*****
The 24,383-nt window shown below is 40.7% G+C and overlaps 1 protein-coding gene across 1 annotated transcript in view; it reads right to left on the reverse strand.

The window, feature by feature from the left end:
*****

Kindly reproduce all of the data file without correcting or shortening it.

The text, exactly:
The 24,383-nt window shown below is 40.7% G+C and overlaps 1 protein-coding gene across 1 annotated transcript in view; it reads right to left on the reverse strand.

The window, feature by feature from the left end: